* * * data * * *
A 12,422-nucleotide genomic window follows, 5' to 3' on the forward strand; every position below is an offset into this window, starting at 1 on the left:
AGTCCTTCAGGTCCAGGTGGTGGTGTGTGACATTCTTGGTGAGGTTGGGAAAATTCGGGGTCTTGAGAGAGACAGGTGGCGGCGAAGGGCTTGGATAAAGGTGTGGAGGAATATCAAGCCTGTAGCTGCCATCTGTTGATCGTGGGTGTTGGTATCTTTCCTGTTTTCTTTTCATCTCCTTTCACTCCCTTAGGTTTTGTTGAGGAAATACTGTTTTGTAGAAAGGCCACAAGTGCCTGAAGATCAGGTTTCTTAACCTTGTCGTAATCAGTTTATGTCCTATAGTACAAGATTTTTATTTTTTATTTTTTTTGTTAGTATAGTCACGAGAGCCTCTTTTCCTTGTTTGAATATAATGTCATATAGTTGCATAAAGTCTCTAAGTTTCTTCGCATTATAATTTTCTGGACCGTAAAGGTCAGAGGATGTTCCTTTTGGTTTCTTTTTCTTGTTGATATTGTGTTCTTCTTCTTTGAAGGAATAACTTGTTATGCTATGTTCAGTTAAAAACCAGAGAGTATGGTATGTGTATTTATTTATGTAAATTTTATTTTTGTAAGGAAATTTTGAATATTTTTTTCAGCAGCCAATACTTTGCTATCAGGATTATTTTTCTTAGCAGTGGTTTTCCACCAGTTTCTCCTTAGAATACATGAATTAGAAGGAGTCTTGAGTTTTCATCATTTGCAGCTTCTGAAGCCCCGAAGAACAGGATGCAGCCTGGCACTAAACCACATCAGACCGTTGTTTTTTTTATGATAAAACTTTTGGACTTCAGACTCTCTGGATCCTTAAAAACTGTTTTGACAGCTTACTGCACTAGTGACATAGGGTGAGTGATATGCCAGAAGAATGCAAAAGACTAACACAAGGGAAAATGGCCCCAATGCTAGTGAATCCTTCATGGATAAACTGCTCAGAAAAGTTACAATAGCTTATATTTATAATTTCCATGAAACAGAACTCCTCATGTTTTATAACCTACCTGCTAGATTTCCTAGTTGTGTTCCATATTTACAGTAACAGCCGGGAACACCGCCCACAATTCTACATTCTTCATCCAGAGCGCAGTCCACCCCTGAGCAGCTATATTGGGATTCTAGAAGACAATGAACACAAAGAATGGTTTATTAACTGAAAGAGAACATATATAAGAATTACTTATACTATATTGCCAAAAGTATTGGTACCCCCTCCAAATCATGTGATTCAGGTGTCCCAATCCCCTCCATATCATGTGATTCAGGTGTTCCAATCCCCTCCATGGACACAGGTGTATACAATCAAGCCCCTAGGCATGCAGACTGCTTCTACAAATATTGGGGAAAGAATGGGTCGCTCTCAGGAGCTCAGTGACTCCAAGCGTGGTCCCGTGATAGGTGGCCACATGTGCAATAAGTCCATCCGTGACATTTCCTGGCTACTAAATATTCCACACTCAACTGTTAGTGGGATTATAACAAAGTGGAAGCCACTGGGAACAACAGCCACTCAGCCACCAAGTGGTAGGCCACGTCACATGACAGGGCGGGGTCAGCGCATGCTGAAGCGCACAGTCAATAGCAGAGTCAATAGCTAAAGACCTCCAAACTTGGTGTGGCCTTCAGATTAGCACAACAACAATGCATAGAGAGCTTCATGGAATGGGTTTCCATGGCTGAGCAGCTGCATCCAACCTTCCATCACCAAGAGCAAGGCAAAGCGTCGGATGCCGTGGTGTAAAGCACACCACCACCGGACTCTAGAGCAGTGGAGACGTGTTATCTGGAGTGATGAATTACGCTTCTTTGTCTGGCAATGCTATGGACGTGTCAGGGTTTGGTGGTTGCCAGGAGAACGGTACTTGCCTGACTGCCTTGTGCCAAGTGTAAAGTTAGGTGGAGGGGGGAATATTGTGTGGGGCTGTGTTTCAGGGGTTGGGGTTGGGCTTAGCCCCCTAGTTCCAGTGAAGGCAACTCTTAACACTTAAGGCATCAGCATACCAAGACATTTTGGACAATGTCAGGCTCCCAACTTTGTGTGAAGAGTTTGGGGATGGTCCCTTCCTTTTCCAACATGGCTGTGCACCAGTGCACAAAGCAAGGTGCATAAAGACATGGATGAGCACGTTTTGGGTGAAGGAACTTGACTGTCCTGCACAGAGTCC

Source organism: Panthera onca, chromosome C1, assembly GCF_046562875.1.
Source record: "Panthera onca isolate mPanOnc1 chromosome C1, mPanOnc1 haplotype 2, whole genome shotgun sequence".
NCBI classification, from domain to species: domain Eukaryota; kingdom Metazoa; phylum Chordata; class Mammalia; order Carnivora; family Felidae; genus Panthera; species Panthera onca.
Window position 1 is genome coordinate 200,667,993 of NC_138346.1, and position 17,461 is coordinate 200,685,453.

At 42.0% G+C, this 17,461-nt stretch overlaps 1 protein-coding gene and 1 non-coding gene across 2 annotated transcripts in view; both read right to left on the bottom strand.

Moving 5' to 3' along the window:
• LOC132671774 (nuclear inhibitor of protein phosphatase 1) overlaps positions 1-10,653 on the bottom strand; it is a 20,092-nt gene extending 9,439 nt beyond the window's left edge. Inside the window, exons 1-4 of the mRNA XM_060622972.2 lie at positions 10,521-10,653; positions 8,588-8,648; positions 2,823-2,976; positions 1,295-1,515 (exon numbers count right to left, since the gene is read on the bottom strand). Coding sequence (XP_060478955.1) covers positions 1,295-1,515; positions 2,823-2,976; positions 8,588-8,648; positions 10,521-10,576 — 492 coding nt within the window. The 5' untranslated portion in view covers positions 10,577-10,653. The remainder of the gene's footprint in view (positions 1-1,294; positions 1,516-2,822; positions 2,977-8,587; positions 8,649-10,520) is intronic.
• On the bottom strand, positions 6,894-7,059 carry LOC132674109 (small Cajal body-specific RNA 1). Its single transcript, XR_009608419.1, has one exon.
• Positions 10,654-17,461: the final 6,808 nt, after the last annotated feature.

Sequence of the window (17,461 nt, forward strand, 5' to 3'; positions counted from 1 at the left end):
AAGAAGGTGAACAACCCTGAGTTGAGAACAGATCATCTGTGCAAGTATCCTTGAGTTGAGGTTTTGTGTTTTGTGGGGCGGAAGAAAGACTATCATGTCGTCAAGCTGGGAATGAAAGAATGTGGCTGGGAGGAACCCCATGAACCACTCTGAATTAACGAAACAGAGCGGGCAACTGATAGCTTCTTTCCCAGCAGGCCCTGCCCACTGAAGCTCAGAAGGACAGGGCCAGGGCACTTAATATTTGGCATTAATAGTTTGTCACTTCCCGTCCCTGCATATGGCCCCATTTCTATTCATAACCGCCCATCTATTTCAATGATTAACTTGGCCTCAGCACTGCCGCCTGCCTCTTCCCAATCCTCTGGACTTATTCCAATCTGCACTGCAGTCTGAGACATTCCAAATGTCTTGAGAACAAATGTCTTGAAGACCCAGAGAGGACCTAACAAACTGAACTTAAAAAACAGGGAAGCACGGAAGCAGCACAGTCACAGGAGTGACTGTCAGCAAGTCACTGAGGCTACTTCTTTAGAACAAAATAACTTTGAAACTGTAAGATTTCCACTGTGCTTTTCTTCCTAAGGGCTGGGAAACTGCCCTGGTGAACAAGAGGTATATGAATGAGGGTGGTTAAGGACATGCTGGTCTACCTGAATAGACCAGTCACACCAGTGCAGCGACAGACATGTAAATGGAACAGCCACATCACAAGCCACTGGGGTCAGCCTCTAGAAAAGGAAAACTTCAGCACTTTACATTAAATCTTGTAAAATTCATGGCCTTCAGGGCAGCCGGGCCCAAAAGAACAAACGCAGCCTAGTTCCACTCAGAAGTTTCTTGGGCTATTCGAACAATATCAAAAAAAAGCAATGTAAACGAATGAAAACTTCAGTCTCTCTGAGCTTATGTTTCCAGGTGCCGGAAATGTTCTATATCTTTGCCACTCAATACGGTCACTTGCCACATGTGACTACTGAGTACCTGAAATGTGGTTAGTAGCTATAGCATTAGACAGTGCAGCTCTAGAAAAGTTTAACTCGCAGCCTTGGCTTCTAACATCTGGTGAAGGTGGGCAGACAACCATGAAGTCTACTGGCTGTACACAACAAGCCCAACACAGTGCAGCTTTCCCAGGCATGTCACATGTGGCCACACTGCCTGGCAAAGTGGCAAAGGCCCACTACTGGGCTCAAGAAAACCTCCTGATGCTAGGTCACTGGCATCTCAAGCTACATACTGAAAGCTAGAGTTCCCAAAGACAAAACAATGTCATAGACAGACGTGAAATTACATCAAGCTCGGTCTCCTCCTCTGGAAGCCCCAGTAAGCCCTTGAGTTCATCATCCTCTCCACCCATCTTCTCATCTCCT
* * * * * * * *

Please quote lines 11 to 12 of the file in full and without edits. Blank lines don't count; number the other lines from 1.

• Positions 10,654-17,461: the final 6,808 nt, after the last annotated feature.

Sequence of the window (17,461 nt, forward strand, 5' to 3'; positions counted from 1 at the left end):